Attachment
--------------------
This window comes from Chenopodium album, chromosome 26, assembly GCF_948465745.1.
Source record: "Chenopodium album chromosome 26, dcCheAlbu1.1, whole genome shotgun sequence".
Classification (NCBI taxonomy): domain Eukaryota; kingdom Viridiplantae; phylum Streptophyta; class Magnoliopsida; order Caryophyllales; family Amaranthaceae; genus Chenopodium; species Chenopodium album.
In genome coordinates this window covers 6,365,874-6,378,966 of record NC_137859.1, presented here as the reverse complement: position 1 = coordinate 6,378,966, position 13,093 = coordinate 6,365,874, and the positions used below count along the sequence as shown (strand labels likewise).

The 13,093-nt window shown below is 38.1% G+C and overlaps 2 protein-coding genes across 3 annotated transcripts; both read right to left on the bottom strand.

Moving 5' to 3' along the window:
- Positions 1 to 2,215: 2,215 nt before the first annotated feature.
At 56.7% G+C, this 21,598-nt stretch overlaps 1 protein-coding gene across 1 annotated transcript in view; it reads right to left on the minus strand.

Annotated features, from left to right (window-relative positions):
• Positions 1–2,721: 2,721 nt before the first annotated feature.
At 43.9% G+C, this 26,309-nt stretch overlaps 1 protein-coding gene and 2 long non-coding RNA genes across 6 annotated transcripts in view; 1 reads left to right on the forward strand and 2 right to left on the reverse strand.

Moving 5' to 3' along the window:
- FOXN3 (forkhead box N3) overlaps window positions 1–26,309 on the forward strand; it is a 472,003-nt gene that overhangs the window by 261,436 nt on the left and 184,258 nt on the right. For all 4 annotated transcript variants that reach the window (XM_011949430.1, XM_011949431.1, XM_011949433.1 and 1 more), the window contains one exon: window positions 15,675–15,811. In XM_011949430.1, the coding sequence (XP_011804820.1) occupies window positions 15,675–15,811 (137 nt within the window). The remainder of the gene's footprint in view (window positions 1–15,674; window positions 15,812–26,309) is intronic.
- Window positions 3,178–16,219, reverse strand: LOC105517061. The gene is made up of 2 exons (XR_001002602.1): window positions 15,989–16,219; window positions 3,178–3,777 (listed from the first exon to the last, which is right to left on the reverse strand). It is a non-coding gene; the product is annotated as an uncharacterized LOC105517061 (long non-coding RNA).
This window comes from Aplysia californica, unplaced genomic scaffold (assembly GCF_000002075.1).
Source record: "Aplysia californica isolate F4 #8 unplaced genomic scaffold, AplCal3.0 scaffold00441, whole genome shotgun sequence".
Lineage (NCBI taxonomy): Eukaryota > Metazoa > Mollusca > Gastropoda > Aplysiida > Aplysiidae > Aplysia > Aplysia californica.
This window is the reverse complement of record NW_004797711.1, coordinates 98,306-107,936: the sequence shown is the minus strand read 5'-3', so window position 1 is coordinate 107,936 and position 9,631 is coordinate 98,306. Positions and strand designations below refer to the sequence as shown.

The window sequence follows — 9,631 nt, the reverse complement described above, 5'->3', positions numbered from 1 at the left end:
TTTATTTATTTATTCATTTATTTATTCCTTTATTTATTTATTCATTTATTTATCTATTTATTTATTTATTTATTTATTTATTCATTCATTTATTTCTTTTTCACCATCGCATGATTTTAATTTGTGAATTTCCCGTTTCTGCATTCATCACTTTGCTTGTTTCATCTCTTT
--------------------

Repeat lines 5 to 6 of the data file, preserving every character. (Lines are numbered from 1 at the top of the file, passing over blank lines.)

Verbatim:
The 13,093-nt window shown below is 38.1% G+C and overlaps 2 protein-coding genes across 3 annotated transcripts; both read right to left on the bottom strand.

Moving 5' to 3' along the window: